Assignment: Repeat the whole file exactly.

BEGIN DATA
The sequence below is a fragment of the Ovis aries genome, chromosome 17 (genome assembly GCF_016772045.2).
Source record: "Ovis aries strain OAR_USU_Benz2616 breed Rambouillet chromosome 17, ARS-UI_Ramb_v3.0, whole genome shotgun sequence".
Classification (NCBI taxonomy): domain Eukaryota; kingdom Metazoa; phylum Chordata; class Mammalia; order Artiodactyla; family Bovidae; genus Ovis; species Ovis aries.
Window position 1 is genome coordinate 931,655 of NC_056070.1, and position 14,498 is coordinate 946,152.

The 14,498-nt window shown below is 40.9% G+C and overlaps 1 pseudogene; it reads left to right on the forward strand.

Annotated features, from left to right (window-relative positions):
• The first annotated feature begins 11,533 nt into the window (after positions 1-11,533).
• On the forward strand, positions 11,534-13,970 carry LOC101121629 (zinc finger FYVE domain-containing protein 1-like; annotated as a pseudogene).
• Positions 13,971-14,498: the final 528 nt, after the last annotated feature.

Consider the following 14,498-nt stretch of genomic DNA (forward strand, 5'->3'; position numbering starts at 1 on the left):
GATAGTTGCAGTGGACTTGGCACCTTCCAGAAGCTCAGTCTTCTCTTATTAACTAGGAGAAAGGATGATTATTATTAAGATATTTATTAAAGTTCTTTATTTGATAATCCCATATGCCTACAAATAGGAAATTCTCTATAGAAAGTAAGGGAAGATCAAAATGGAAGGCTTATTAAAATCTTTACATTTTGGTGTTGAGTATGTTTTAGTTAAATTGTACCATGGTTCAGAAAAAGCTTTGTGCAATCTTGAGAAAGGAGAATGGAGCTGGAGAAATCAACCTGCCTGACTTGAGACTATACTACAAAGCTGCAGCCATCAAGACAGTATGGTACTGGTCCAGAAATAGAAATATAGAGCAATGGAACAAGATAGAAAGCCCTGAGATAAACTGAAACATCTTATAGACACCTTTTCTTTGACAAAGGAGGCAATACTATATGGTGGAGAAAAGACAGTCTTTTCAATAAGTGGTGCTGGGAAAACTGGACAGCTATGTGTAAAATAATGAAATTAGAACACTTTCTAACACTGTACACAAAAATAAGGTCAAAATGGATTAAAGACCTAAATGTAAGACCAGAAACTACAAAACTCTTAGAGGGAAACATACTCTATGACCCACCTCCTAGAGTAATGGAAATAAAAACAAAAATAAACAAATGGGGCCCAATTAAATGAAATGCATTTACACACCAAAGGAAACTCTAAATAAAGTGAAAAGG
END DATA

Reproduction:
The sequence below is a fragment of the Ovis aries genome, chromosome 17 (genome assembly GCF_016772045.2).
Source record: "Ovis aries strain OAR_USU_Benz2616 breed Rambouillet chromosome 17, ARS-UI_Ramb_v3.0, whole genome shotgun sequence".
Classification (NCBI taxonomy): domain Eukaryota; kingdom Metazoa; phylum Chordata; class Mammalia; order Artiodactyla; family Bovidae; genus Ovis; species Ovis aries.
Window position 1 is genome coordinate 931,655 of NC_056070.1, and position 14,498 is coordinate 946,152.

The 14,498-nt window shown below is 40.9% G+C and overlaps 1 pseudogene; it reads left to right on the forward strand.

Annotated features, from left to right (window-relative positions):
• The first annotated feature begins 11,533 nt into the window (after positions 1-11,533).
• On the forward strand, positions 11,534-13,970 carry LOC101121629 (zinc finger FYVE domain-containing protein 1-like; annotated as a pseudogene).
• Positions 13,971-14,498: the final 528 nt, after the last annotated feature.

Consider the following 14,498-nt stretch of genomic DNA (forward strand, 5'->3'; position numbering starts at 1 on the left):
GATAGTTGCAGTGGACTTGGCACCTTCCAGAAGCTCAGTCTTCTCTTATTAACTAGGAGAAAGGATGATTATTATTAAGATATTTATTAAAGTTCTTTATTTGATAATCCCATATGCCTACAAATAGGAAATTCTCTATAGAAAGTAAGGGAAGATCAAAATGGAAGGCTTATTAAAATCTTTACATTTTGGTGTTGAGTATGTTTTAGTTAAATTGTACCATGGTTCAGAAAAAGCTTTGTGCAATCTTGAGAAAGGAGAATGGAGCTGGAGAAATCAACCTGCCTGACTTGAGACTATACTACAAAGCTGCAGCCATCAAGACAGTATGGTACTGGTCCAGAAATAGAAATATAGAGCAATGGAACAAGATAGAAAGCCCTGAGATAAACTGAAACATCTTATAGACACCTTTTCTTTGACAAAGGAGGCAATACTATATGGTGGAGAAAAGACAGTCTTTTCAATAAGTGGTGCTGGGAAAACTGGACAGCTATGTGTAAAATAATGAAATTAGAACACTTTCTAACACTGTACACAAAAATAAGGTCAAAATGGATTAAAGACCTAAATGTAAGACCAGAAACTACAAAACTCTTAGAGGGAAACATACTCTATGACCCACCTCCTAGAGTAATGGAAATAAAAACAAAAATAAACAAATGGGGCCCAATTAAATGAAATGCATTTACACACCAAAGGAAACTCTAAATAAAGTGAAAAGG